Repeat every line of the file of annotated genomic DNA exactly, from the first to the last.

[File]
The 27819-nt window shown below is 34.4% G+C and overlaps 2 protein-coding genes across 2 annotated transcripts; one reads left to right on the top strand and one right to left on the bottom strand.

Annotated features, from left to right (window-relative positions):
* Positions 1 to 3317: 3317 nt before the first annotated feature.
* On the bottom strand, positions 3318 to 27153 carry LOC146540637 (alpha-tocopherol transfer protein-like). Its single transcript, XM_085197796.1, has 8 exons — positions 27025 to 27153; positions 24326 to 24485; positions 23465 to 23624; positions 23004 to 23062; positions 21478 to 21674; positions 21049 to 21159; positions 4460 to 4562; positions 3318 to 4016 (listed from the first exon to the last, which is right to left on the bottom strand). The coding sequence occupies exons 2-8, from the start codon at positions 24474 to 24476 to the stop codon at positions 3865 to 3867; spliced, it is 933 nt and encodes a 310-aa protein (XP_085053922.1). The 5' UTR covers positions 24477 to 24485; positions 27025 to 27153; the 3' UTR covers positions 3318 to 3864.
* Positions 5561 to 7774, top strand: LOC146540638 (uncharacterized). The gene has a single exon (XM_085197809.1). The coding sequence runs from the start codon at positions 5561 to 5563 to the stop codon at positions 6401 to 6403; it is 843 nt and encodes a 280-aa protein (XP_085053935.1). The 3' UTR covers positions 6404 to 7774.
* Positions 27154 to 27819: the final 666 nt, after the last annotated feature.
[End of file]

The 27819-nt window shown below is 34.4% G+C and overlaps 2 protein-coding genes across 2 annotated transcripts; one reads left to right on the top strand and one right to left on the bottom strand.

Annotated features, from left to right (window-relative positions):
* Positions 1 to 3317: 3317 nt before the first annotated feature.
* On the bottom strand, positions 3318 to 27153 carry LOC146540637 (alpha-tocopherol transfer protein-like). Its single transcript, XM_085197796.1, has 8 exons — positions 27025 to 27153; positions 24326 to 24485; positions 23465 to 23624; positions 23004 to 23062; positions 21478 to 21674; positions 21049 to 21159; positions 4460 to 4562; positions 3318 to 4016 (listed from the first exon to the last, which is right to left on the bottom strand). The coding sequence occupies exons 2-8, from the start codon at positions 24474 to 24476 to the stop codon at positions 3865 to 3867; spliced, it is 933 nt and encodes a 310-aa protein (XP_085053922.1). The 5' UTR covers positions 24477 to 24485; positions 27025 to 27153; the 3' UTR covers positions 3318 to 3864.
* Positions 5561 to 7774, top strand: LOC146540638 (uncharacterized). The gene has a single exon (XM_085197809.1). The coding sequence runs from the start codon at positions 5561 to 5563 to the stop codon at positions 6401 to 6403; it is 843 nt and encodes a 280-aa protein (XP_085053935.1). The 3' UTR covers positions 6404 to 7774.
* Positions 27154 to 27819: the final 666 nt, after the last annotated feature.